Directory: Faculty

Charles A. Wight

Charles A. Wight

PHYSICAL CHEMISTRY

Professor

B.S., 1977, University of Virginia
Ph.D., 1982 California Institute of Technology Postdoctoral, 1982-84, University of Colorado.

Phone:(801) 581-8796

Office: 2424 HEB-S

Email: wight@chem.utah.edu

Research Group

Publications

Activities & Awards

  • Alfred P. Sloan Fellow 1990-94
  • Fellow of AAAS

Research Interests

Our research group conducts fundamental investigations of condensed phase reaction kinetics, with an emphasis on rocket propellants and high explosives. Over the past few years, we have developed new methods for extracting reliable estimates of reaction rate parameters (activation energies and numerically evaluated reaction models) from traditional thermal analysis techniques, including robust estimates of the uncertainties of the parameters. These kinetic methods help to reveal the underlying chemical mechanisms of decomposition and combustion reactions in complex systems.

Energetic Materials

Energetic Materials. Most solid rocket motors use ammonium perchlorate (AP) as the oxidizer and powdered aluminum metal as the fuel. These granular components are bound together as a tough rubbery material with the use of a polymeric binder such as hydroxy-terminated polybutadiene (HTPB, typically ~15% by weight). With the addition of cross-linkers, plasticizers and other additives, propellants become chemically complex mixtures. We have adopted a global kinetic approach to describing the rates of propellant decomposition (overall rate of formation of gas and heat from solid). In the lab, we make careful measurements of mass loss (thermogravimetric analysis) or heat evolution (differential scanning calorimetry) as a function of time and temperature when tiny (~1 mg) samples of propellant are heated under controlled conditions.Most of the scientific effort is to devise robust methods of analyzing these types of laboratory data to predict the rates of reaction at elevated temperatures associated with combustion in a rocket motor. Using this approach, we have studied many energetic materials, including AP, ammonium dinitramide, ammonium nitrate and FOX-7, a new energetic material proposed for use as a propellant additive.

A new area of research for us is in the field of ionic liquids. Taking 3-ethyl-1-methylimidazolium nitrate (EMIN) as a prototypical example, we are now starting to analyze the kinetics of thermal decomposition, the mechanistic pathways followed, and the thermodynamics of the material itself. Materials of this type are of increasing interest in propellant applications because they are relatively easy to handle and store, have low toxicity, and potentially are less sensitive to accidental ignition than their solid propellant counterparts. One of the interesting behaviors we discovered is an oscillating thermal decomposition reaction, in which the reaction rate exhibits periodic increases and decreases as a result of complex chemical and physical interactions that occur at the surface of the decomposing liquid.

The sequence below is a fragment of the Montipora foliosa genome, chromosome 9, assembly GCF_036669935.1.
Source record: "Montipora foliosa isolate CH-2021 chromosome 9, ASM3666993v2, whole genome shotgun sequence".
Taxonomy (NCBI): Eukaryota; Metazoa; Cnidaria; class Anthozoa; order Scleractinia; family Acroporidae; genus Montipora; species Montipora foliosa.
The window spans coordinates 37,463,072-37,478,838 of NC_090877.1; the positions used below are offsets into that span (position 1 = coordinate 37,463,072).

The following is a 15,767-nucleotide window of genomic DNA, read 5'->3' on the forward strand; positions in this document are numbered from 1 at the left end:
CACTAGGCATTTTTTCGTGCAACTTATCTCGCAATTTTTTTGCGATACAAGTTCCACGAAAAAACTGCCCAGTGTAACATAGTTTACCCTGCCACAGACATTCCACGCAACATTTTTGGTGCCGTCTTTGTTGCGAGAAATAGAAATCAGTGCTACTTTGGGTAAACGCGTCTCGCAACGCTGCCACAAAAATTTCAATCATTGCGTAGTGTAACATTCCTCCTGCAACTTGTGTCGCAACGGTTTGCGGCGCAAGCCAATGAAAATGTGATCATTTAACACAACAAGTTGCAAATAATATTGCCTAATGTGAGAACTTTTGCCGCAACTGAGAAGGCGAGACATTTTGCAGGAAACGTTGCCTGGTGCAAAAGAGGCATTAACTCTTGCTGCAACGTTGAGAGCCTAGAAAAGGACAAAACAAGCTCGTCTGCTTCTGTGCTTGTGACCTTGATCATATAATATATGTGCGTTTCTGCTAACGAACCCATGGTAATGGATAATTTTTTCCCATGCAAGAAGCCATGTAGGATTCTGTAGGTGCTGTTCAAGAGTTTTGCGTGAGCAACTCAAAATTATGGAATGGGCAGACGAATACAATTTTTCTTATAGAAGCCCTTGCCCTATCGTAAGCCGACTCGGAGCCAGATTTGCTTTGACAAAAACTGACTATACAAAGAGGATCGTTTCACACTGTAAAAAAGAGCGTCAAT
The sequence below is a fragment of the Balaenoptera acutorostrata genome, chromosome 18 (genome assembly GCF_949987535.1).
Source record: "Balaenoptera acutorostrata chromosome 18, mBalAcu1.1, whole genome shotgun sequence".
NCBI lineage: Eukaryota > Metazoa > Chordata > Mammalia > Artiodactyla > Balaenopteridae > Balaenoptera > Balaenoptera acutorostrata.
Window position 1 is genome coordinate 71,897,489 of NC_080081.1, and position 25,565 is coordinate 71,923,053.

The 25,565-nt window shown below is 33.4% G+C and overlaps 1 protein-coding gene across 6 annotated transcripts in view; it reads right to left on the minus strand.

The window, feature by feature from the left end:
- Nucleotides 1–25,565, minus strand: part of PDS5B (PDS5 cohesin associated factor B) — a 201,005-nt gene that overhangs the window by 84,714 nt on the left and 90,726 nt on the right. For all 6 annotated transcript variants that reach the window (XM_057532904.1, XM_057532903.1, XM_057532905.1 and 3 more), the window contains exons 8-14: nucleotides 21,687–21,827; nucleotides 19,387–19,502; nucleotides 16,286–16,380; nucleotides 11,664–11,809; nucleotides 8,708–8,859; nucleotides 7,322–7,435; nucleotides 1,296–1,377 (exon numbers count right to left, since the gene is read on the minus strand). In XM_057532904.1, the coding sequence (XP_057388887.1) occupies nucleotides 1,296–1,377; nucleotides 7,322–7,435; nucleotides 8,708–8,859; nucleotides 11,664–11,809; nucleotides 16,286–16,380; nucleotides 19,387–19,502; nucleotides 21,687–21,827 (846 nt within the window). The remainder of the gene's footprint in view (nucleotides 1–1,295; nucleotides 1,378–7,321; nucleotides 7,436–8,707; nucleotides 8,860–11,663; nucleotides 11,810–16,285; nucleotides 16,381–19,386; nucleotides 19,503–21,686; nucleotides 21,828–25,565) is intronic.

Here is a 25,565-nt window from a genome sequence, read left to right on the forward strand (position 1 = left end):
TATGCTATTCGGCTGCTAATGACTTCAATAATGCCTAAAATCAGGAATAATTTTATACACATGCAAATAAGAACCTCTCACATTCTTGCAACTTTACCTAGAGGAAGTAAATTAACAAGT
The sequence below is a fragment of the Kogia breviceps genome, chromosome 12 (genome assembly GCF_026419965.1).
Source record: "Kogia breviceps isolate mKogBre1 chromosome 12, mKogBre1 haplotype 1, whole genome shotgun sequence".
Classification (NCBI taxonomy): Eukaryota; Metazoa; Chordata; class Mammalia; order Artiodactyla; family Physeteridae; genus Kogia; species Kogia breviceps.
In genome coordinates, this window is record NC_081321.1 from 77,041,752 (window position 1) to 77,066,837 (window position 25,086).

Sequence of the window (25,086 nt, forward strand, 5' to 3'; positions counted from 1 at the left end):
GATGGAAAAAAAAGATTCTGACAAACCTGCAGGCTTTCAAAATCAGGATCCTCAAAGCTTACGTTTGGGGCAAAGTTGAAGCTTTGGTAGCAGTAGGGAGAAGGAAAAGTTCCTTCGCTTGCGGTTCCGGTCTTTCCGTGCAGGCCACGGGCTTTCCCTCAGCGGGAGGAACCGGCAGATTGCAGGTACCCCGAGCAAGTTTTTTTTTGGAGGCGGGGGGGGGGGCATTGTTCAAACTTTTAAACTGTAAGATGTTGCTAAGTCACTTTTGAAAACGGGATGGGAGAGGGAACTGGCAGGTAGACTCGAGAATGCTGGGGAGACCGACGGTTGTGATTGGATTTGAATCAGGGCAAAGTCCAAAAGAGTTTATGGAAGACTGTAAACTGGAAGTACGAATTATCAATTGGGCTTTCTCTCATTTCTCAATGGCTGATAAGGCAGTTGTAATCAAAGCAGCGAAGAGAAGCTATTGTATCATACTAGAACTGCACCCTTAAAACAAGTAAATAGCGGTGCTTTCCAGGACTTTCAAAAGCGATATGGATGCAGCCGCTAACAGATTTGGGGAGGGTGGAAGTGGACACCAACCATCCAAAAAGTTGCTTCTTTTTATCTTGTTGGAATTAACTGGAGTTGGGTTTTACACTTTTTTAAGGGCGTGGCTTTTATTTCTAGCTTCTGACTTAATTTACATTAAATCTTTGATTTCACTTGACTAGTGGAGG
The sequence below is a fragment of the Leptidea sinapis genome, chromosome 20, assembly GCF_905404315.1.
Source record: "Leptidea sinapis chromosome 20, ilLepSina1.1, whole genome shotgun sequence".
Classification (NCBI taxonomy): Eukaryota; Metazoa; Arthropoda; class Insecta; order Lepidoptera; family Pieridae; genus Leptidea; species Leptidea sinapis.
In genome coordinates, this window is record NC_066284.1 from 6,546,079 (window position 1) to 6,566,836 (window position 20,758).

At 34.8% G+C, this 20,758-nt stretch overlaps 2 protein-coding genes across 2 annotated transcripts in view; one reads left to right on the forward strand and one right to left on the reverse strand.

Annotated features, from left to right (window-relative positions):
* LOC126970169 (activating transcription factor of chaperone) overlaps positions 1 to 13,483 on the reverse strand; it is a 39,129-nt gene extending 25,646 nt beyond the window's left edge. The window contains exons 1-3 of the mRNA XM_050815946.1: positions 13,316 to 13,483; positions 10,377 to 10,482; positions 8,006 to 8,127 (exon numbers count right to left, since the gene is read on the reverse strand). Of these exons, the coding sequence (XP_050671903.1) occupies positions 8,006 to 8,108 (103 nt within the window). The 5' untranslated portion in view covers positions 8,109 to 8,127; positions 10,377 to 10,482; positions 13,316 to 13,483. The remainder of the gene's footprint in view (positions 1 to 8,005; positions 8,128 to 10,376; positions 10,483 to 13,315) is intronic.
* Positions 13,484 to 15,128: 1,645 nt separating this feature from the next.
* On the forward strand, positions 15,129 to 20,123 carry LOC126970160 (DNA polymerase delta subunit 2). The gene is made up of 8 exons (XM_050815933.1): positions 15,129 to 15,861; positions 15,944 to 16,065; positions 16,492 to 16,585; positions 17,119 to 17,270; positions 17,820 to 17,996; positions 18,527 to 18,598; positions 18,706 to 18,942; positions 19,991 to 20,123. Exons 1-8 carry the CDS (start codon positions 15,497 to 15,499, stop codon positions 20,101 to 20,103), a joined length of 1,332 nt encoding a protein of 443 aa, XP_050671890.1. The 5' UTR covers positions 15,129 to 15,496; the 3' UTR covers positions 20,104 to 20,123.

HMX Combustion Simulation

High explosives differ from most propellants in that the fuel and oxidizer components are contained in a single molecule. Our research group studies the kinetics of decomposition of HMX and associated plastic-bonded explosives. The objective is to be able to describe combustion behavior and to ultimately predict the explosive response of these materials to exposure to fire. The Department of Energy funds this research through the University of Utah Center for Simulation of Accidental Fires and Explosions.

Wolf Rearrangement Reaction

Cryochemical Kinetics. Our group is also investigating fundamental aspects of simple atom-molecule reactions that take place in solids at cryogenic temperatures, Our main interest has been reactions of fluorine atoms (created by laser photolysis of F2) with small molecules (e.g., NH3, CH4, O2, NO, CO, C2H2, and HCN) in a solid argon crystal at 4-25 K. Using new experimental methods, we have synthesized and observed several new molecules (FO3, F2NO, HOON, FC=NH) using a combination of infrared, optical and EPR spectroscopies. More recently, we have reacted O atoms with acetylene molecules in solid argon to make the first-ever spectroscopic observation of triplet formylmethylene (CHOCH), a long-sought chemical intermediate in the Wolf rearrangement reaction.

 

topSelected Publications

  • J. Wang and C. A. Wight, "Use of Kinetic Models for Solid State Reactions in Combustion Simulations", in Energetic Materials Part 2. Detonation, Combustion, P. Politzer and J. S. Murray, Eds. (Elsevier: Amsterdam, 2004 ) pp. 351-369.
  • D. Zhou, E. A. Schmitt, G. G. Zhang, D. Law, S. Vyazovkin, C. A. Wight, and D. J. W. Grant, David J. W. "Crystallization kinetics of amorphous nifedipine studied by model-fitting and model-free approaches", J. Pharm. Sci. 2003 , 92(9), 1779-1792.
  • D. Zhou, E. A. Schmitt, G. G. Z. Zhang, D. Law, C. A. Wight, S. Vyazovkin, and D. J. W. Grant "Model-free treatment of the dehydration kinetics of nedocromil sodium trihydrate", J. Pharm. Sci. 2003 , 92(9) , 1367-1376.